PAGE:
Lamarckism (sometimes written as Lamarkism) is the name given to an obsolete scientific theory proposed by Jean-Baptiste Lamarck and used to explain how characteristics are passed from parent to offspring. The theory centers around individuals losing characteristics that they do not use and developing those that are useful. These characteristics are then passed to their offspring.
Perhaps the commonest example used to explain the theory is that of long-necked animals such as giraffes. The theory suggests that the stretching of animals to reach high leaves causes them to grow longer necks. The characteristic of a long neck is then passed to their offspring.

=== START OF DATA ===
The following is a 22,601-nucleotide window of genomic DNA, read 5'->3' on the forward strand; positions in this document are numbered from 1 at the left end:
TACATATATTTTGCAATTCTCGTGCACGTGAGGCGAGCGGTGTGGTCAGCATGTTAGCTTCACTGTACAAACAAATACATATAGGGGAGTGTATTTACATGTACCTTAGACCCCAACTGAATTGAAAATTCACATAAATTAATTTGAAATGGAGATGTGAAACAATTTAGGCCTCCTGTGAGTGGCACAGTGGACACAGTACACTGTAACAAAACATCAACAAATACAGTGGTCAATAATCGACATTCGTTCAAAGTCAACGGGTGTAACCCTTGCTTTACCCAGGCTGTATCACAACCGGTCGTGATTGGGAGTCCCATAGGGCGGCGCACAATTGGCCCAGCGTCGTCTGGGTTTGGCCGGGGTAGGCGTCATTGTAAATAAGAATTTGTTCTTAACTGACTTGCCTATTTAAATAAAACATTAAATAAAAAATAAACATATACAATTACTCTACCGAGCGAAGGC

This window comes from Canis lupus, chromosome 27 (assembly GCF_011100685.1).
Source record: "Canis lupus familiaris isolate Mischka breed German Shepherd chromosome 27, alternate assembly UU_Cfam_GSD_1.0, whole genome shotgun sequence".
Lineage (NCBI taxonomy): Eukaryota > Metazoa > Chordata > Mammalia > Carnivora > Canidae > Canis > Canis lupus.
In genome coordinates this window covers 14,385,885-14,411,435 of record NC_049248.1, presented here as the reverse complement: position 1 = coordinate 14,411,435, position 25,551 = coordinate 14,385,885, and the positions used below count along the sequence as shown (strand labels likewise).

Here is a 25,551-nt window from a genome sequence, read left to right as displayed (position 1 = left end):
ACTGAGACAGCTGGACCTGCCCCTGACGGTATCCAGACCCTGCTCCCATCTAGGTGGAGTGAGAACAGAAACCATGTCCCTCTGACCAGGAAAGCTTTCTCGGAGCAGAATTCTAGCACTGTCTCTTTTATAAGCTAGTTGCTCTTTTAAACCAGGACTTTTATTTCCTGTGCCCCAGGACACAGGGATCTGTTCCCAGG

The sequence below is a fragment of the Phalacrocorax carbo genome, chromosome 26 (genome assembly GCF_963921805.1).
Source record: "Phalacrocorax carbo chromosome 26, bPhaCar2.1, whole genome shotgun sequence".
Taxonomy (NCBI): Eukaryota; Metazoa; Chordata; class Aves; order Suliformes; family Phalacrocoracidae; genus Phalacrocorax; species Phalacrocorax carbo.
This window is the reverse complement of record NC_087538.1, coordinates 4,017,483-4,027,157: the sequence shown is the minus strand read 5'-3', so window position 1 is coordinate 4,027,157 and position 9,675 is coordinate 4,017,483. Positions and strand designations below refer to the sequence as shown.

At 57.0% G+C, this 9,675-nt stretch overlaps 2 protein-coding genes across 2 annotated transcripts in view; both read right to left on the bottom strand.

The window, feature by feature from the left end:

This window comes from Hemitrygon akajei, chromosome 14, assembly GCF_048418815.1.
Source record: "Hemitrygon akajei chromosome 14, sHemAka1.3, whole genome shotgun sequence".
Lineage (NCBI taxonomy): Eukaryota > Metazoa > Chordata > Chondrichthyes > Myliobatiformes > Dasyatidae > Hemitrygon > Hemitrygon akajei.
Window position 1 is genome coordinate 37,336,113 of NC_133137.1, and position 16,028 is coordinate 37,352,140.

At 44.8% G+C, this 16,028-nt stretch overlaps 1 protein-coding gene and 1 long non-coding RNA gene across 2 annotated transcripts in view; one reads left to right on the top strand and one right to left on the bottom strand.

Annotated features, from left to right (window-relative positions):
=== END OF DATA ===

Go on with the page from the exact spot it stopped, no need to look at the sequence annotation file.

Modern understanding of evolution, genetics and inheritance mean that Lamarckism is no longer a supported theory.
A photograph of a statue of Jean-Baptiste Lamarck.
Photograph by Jastrow.
Related groups of terms
Back to Glossary